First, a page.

TAMPA — In those fleeting few hours during a race weekend when she actually puts her head to a pillow, Susan Harmeling is rousted by irony.
The longtime executive director of the Publix Gasparilla Distance Classic has nightmares about sleeping.
“I can’t tell you how many times I’ve dreamed in 30 years that I’ve overslept,” Harmeling said. “The two dreams are that I overslept, and the second one is, I’m at the finish line without the finish tape. So I have two finish tapes: Somebody at the finish line has one and I have one in the (lead) car with me.”
At least one of those fears would seem rational if Harmeling actually slept. Yet when her nationally heralded event descends on Bayshore Boulevard each February, every hour is a waking one for the 66-year-old Tallahassee native. In a sport that demands pacing oneself, Harmeling operates at a breakneck tempo the entire weekend.
From marking the course to mobilizing volunteers to catering to special guests, Harmeling is omnipresent.
“She’s a really good friend, and a very kind person, and very organized person,” said 76-year-old Lakeland resident Rob Mason, one of a handful of individuals who has competed in all 45 Gasparilla Distance Classics. “I’ve done my share of race directing, but she’s light years beyond me.”
A self-described “control freak,” Harmeling was rendered helpless as her adult son — her only child — nearly lost his life a year ago.
In the immediate wake of Mother’s Day, Harmeling experienced every mother’s nightmare.
“The bottom line is, you just never know,” she said. “Your life changes just like that.”
Her personal marathon
The 2021 version of Gasparilla may have been the most trying of Harmeling’s three-decade tenure. The pandemic initially caused its postponement before organizers decided to stage a virtual edition of the race to a limited number of runners the second weekend of May.
For six hours each on May 8 and 9, the race’s traditional Bayshore course was open to registered participants. A designated start/finish area was erected in the shadow of Tampa General Hospital, but no official timekeeper was present.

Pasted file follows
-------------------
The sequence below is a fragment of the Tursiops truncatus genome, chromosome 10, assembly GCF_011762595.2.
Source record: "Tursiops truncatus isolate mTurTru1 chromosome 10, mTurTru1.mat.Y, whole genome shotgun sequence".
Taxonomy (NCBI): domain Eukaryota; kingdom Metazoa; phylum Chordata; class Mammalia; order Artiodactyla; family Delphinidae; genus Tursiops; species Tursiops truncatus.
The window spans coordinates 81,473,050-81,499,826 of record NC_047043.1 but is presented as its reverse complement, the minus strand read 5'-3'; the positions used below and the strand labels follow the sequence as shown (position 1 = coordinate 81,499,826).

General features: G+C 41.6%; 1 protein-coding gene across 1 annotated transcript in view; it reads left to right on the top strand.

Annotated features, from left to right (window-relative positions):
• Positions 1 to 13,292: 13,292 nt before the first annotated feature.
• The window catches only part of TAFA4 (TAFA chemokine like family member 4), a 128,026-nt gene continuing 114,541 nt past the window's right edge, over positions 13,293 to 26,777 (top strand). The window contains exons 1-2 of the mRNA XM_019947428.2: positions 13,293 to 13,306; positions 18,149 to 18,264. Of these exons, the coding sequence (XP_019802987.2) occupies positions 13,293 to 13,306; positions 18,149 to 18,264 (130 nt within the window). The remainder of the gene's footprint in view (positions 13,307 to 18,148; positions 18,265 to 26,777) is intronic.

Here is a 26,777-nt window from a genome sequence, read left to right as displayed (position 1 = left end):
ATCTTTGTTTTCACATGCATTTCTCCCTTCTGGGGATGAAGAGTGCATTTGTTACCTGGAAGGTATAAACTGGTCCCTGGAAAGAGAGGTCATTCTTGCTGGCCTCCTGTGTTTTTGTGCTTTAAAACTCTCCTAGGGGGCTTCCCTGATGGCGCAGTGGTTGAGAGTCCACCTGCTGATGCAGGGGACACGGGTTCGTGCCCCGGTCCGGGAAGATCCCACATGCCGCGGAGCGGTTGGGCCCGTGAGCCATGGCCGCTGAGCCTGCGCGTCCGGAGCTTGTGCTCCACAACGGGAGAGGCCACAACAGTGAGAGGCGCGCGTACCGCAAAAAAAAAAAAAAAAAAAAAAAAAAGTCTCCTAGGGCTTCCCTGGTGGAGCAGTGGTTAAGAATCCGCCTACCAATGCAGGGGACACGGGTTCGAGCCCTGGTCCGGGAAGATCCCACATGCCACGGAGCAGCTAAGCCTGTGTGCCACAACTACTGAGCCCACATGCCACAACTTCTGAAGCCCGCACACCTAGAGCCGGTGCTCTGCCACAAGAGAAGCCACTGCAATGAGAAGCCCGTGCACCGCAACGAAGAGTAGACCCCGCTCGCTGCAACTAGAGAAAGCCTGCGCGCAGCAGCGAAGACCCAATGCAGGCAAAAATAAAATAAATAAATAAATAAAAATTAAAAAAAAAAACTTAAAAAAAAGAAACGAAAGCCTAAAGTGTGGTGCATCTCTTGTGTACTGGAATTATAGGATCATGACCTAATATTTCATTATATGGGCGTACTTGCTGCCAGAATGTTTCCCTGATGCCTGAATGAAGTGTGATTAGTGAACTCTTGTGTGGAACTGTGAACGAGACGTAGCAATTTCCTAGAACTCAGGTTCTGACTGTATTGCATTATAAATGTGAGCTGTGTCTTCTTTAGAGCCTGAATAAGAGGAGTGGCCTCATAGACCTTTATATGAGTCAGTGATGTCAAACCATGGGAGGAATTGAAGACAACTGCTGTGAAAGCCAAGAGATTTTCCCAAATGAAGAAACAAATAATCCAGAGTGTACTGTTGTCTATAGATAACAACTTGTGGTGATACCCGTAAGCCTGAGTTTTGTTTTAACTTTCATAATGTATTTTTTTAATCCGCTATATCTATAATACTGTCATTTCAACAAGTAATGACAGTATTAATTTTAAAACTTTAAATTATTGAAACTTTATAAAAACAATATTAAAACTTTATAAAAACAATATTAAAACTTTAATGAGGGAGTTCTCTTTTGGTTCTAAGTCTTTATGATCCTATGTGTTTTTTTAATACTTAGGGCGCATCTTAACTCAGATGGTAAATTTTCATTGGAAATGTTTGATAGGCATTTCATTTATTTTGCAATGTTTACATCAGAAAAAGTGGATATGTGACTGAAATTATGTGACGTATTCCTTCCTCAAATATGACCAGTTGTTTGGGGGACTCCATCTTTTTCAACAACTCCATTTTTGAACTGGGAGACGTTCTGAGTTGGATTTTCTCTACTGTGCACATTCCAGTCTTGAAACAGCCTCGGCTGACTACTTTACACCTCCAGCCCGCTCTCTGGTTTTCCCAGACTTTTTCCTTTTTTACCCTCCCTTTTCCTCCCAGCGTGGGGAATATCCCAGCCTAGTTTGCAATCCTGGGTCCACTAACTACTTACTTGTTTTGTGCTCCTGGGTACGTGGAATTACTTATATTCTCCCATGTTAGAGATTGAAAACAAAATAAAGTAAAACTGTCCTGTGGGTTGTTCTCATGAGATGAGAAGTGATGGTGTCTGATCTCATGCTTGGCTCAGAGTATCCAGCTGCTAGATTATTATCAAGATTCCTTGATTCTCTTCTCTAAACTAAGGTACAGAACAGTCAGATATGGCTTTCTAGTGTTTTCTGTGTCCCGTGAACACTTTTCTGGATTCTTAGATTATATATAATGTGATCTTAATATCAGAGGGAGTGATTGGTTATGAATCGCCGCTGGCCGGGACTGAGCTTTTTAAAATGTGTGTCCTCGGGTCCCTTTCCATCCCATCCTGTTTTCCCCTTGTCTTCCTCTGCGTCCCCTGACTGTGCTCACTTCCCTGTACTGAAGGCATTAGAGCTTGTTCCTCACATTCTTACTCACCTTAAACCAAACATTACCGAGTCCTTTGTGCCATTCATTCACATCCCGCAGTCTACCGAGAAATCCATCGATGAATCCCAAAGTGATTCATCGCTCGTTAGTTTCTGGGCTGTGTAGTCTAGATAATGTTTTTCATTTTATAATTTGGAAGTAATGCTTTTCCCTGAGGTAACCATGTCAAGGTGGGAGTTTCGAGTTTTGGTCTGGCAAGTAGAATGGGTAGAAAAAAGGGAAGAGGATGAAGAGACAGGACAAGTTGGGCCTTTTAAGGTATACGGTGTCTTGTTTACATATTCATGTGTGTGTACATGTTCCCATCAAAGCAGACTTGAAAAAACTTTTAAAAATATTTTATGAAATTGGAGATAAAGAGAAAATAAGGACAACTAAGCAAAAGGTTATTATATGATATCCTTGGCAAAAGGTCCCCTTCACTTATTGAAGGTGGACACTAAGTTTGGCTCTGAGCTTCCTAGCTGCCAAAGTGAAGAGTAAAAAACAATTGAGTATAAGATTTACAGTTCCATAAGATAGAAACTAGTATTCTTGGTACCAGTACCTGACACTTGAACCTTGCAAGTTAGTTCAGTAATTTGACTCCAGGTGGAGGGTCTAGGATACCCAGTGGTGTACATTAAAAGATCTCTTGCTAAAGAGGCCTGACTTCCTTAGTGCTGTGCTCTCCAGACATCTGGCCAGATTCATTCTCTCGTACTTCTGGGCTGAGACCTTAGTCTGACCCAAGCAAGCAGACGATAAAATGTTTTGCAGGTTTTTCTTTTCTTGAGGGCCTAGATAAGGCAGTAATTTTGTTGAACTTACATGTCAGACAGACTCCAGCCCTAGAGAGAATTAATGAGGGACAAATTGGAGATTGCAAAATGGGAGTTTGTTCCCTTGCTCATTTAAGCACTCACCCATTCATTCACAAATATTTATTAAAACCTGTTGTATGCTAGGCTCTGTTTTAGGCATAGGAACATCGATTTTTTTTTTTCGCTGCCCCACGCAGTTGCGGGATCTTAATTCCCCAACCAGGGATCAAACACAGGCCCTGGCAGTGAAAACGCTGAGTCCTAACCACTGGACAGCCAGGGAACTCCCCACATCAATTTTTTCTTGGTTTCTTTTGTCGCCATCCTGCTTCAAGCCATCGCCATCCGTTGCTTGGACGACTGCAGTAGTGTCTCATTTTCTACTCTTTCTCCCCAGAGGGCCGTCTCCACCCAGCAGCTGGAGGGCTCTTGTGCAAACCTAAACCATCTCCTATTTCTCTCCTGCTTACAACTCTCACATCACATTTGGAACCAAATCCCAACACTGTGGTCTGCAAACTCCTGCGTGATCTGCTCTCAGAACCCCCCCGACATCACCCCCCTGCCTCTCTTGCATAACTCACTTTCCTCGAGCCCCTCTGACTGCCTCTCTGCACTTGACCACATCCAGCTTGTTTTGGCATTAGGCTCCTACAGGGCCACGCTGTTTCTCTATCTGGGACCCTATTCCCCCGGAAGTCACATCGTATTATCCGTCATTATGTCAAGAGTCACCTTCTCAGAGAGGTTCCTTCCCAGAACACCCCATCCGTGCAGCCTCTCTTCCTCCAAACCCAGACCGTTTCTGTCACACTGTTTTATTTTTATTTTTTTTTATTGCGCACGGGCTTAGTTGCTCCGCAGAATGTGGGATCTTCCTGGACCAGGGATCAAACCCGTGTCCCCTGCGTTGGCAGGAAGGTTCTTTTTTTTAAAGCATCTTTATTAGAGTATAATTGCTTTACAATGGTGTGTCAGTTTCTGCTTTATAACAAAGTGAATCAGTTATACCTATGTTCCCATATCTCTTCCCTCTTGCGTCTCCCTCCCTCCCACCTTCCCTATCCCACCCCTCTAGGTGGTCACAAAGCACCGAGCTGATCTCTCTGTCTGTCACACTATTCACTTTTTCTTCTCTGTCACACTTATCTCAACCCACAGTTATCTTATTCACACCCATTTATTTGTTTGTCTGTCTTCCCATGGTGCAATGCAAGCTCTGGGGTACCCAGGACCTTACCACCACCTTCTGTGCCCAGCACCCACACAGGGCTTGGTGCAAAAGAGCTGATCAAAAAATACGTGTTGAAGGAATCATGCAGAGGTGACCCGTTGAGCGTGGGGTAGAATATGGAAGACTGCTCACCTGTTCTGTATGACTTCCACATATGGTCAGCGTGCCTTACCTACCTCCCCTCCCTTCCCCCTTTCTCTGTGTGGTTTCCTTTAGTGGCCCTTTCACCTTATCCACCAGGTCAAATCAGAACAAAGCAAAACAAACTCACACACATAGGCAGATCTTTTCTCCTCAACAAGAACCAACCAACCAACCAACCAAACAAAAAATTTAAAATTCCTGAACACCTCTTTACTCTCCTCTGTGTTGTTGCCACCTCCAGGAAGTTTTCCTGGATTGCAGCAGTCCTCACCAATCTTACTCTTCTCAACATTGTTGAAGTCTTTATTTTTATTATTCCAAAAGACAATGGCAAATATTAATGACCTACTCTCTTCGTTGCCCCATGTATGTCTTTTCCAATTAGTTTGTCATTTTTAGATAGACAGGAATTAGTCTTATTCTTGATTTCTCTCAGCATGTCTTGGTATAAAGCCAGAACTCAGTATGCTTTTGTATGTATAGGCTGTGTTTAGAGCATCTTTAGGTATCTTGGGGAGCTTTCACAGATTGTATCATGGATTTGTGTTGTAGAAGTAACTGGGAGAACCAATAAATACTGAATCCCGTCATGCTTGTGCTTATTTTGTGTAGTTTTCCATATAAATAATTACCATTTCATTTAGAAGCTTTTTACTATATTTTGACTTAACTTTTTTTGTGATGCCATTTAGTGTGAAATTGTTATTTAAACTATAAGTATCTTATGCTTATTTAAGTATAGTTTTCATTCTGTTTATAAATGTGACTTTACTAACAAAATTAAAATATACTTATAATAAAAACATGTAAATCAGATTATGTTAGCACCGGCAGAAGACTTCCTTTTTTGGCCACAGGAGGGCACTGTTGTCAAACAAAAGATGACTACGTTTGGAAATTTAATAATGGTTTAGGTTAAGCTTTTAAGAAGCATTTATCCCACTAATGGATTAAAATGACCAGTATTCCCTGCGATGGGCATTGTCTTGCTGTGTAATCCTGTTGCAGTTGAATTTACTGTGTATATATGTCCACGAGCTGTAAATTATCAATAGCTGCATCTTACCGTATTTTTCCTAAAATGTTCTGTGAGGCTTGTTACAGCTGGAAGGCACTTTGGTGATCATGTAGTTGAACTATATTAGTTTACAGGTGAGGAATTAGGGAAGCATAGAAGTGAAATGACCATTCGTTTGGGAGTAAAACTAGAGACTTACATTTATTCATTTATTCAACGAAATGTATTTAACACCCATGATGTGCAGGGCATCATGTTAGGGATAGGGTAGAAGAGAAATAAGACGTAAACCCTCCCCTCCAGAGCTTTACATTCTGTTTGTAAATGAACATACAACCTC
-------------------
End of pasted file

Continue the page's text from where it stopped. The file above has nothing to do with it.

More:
The normal army of volunteers mobilized for the weekend was reduced to around 15. Even the goody bags were virtual. The modifications enraged some who were hoping for a conventional race weekend.
“People are mean,” said Harmeling, one of only two full-time Gasparilla Distance Classic Association employees. “And social media gives them permission to be mean. It was hurtful. We were doing the best that we could.”
For years, Jeff Harmeling — a 42-year-old personal trainer and married dad of a toddler — had driven the media truck for his mom during race weekend, hauling a handful of reporters along the course, slightly ahead of the lead runners. Because the 2021 race was virtual, the Tallahassee resident didn’t attend it, but made sure to call his mom that Sunday.
It was, after all, Mother’s Day, and their bond is powerful. Harmeling and Jeff’s father had divorced when he was a grade-schooler.
“From high school athletics, she’s what I remember,” said Jeff, who played baseball at the University of Tampa. “She was at every game.”
The evening of May 10, while en route to a recreational-league softball game, Jeff called her again.
“People were mean about COVID and he knew that I had a hard time,” Harmeling said. “So he called me on the way to that softball game, just to check on me and tell me he loved me.”
Jeff remembers nothing about what transpired immediately thereafter. He has been told that he was playing leftfield when he began charging a shallow fly ball hit between himself and the shortstop. As he slid to attempt the catch, his head and torso remained upright as he collided with the shortstop.
It rendered Jeff unconscious, though his body twitched. An ambulance was summoned as a teammate removed the wad of tobacco from Jeff’s mouth so he wouldn’t choke. Someone contacted his wife, Colleen. When she arrived at Tallahassee Memorial Hospital, he was intubated and headed to intensive care.
“You have seven minutes, I think, with a (traumatic brain injury), to get to the hospital to be assessed and see what’s going on,” Harmeling said. “They left so quickly, they didn’t get his name. So when he got to the hospital, he was a John Doe. That was why Colleen couldn’t find him.”
An associate professor of marketing at FSU, Colleen says her husband ultimately experienced seven brain bleeds, ranging from a right-frontal contusion to a hemorrhage in the corpus callosum (the “nerve highway” between the two lobes). He initially was comatose, requiring a breathing tube.